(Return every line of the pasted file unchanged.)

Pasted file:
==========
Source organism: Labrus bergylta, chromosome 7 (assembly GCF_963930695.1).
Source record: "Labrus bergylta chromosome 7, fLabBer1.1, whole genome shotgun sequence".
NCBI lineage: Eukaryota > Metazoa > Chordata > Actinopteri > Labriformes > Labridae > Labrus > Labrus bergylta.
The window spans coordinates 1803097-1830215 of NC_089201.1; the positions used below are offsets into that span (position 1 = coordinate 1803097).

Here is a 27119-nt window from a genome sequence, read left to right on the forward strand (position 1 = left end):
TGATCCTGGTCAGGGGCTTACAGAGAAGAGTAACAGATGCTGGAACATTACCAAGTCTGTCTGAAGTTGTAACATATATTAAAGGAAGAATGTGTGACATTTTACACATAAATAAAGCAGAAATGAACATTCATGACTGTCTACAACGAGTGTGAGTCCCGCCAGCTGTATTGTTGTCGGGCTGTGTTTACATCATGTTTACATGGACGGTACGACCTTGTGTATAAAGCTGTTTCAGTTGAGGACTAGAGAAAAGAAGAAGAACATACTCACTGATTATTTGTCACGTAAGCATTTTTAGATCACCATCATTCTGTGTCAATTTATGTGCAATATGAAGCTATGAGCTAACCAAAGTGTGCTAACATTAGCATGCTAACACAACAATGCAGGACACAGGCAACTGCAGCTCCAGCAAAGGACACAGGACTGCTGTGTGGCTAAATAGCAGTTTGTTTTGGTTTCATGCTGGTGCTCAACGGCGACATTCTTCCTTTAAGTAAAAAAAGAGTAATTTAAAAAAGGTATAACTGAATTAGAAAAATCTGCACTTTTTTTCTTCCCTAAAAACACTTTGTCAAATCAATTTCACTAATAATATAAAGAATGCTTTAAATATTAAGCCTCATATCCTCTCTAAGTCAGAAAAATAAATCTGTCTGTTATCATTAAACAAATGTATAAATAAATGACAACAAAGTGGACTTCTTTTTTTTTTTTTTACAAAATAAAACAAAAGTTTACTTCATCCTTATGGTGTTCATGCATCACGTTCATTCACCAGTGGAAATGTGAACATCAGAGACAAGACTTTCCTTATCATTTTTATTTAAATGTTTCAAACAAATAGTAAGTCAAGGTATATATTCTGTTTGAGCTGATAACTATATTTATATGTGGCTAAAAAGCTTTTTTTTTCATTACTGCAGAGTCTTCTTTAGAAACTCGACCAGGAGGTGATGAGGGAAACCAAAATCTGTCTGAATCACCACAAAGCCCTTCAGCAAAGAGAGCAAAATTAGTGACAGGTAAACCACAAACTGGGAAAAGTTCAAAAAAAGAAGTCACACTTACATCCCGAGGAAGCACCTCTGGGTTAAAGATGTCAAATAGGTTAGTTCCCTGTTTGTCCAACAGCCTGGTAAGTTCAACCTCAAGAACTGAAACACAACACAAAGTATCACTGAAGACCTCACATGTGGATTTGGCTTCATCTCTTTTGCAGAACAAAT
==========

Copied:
Source organism: Labrus bergylta, chromosome 7 (assembly GCF_963930695.1).
Source record: "Labrus bergylta chromosome 7, fLabBer1.1, whole genome shotgun sequence".
NCBI lineage: Eukaryota > Metazoa > Chordata > Actinopteri > Labriformes > Labridae > Labrus > Labrus bergylta.
The window spans coordinates 1803097-1830215 of NC_089201.1; the positions used below are offsets into that span (position 1 = coordinate 1803097).

Here is a 27119-nt window from a genome sequence, read left to right on the forward strand (position 1 = left end):
TGATCCTGGTCAGGGGCTTACAGAGAAGAGTAACAGATGCTGGAACATTACCAAGTCTGTCTGAAGTTGTAACATATATTAAAGGAAGAATGTGTGACATTTTACACATAAATAAAGCAGAAATGAACATTCATGACTGTCTACAACGAGTGTGAGTCCCGCCAGCTGTATTGTTGTCGGGCTGTGTTTACATCATGTTTACATGGACGGTACGACCTTGTGTATAAAGCTGTTTCAGTTGAGGACTAGAGAAAAGAAGAAGAACATACTCACTGATTATTTGTCACGTAAGCATTTTTAGATCACCATCATTCTGTGTCAATTTATGTGCAATATGAAGCTATGAGCTAACCAAAGTGTGCTAACATTAGCATGCTAACACAACAATGCAGGACACAGGCAACTGCAGCTCCAGCAAAGGACACAGGACTGCTGTGTGGCTAAATAGCAGTTTGTTTTGGTTTCATGCTGGTGCTCAACGGCGACATTCTTCCTTTAAGTAAAAAAAGAGTAATTTAAAAAAGGTATAACTGAATTAGAAAAATCTGCACTTTTTTTCTTCCCTAAAAACACTTTGTCAAATCAATTTCACTAATAATATAAAGAATGCTTTAAATATTAAGCCTCATATCCTCTCTAAGTCAGAAAAATAAATCTGTCTGTTATCATTAAACAAATGTATAAATAAATGACAACAAAGTGGACTTCTTTTTTTTTTTTTTACAAAATAAAACAAAAGTTTACTTCATCCTTATGGTGTTCATGCATCACGTTCATTCACCAGTGGAAATGTGAACATCAGAGACAAGACTTTCCTTATCATTTTTATTTAAATGTTTCAAACAAATAGTAAGTCAAGGTATATATTCTGTTTGAGCTGATAACTATATTTATATGTGGCTAAAAAGCTTTTTTTTTCATTACTGCAGAGTCTTCTTTAGAAACTCGACCAGGAGGTGATGAGGGAAACCAAAATCTGTCTGAATCACCACAAAGCCCTTCAGCAAAGAGAGCAAAATTAGTGACAGGTAAACCACAAACTGGGAAAAGTTCAAAAAAAGAAGTCACACTTACATCCCGAGGAAGCACCTCTGGGTTAAAGATGTCAAATAGGTTAGTTCCCTGTTTGTCCAACAGCCTGGTAAGTTCAACCTCAAGAACTGAAACACAACACAAAGTATCACTGAAGACCTCACATGTGGATTTGGCTTCATCTCTTTTGCAGAACAAAT